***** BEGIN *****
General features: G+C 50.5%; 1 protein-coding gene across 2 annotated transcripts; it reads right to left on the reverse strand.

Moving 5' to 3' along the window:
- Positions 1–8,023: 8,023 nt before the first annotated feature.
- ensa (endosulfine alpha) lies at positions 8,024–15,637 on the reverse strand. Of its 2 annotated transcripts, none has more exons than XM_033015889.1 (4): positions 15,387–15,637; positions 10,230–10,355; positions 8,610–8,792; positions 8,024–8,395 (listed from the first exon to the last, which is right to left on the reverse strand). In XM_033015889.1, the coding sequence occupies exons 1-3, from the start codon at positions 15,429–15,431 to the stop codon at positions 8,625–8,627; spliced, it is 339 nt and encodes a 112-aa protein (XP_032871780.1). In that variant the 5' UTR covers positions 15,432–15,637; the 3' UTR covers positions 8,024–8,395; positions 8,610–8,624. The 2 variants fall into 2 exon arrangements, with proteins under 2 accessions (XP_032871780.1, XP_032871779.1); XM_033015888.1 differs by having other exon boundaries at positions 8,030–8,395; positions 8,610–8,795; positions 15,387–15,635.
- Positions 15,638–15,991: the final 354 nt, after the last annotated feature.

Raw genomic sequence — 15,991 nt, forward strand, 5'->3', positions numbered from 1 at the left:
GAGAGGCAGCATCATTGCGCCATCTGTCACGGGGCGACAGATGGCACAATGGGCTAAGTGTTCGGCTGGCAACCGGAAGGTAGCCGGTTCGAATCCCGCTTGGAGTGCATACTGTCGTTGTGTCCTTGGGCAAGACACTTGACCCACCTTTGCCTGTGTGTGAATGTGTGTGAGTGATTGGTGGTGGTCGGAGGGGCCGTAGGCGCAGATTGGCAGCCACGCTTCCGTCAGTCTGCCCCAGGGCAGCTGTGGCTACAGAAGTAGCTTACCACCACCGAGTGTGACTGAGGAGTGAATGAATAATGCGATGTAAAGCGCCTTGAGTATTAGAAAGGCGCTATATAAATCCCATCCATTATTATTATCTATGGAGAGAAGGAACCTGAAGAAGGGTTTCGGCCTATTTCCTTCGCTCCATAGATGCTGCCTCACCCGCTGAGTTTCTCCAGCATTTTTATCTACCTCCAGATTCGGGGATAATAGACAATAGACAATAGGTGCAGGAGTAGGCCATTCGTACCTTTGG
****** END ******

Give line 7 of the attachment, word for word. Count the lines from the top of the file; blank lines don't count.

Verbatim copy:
GAGAGGCAGCATCATTGCGCCATCTGTCACGGGGCGACAGATGGCACAATGGGCTAAGTGTTCGGCTGGCAACCGGAAGGTAGCCGGTTCGAATCCCGCTTGGAGTGCATACTGTCGTTGTGTCCTTGGGCAAGACACTTGACCCACCTTTGCCTGTGTGTGAATGTGTGTGAGTGATTGGTGGTGGTCGGAGGGGCCGTAGGCGCAGATTGGCAGCCACGCTTCCGTCAGTCTGCCCCAGGGCAGCTGTGGCTACAGAAGTAGCTTACCACCACCGAGTGTGACTGAGGAGTGAATGAATAATGCGATGTAAAGCGCCTTGAGTATTAGAAAGGCGCTATATAAATCCCATCCATTATTATTATCTATGGAGAGAAGGAACCTGAAGAAGGGTTTCGGCCTATTTCCTTCGCTCCATAGATGCTGCCTCACCCGCTGAGTTTCTCCAGCATTTTTATCTACCTCCAGATTCGGGGATAATAGACAATAGACAATAGGTGCAGGAGTAGGCCATTCGTACCTTTGG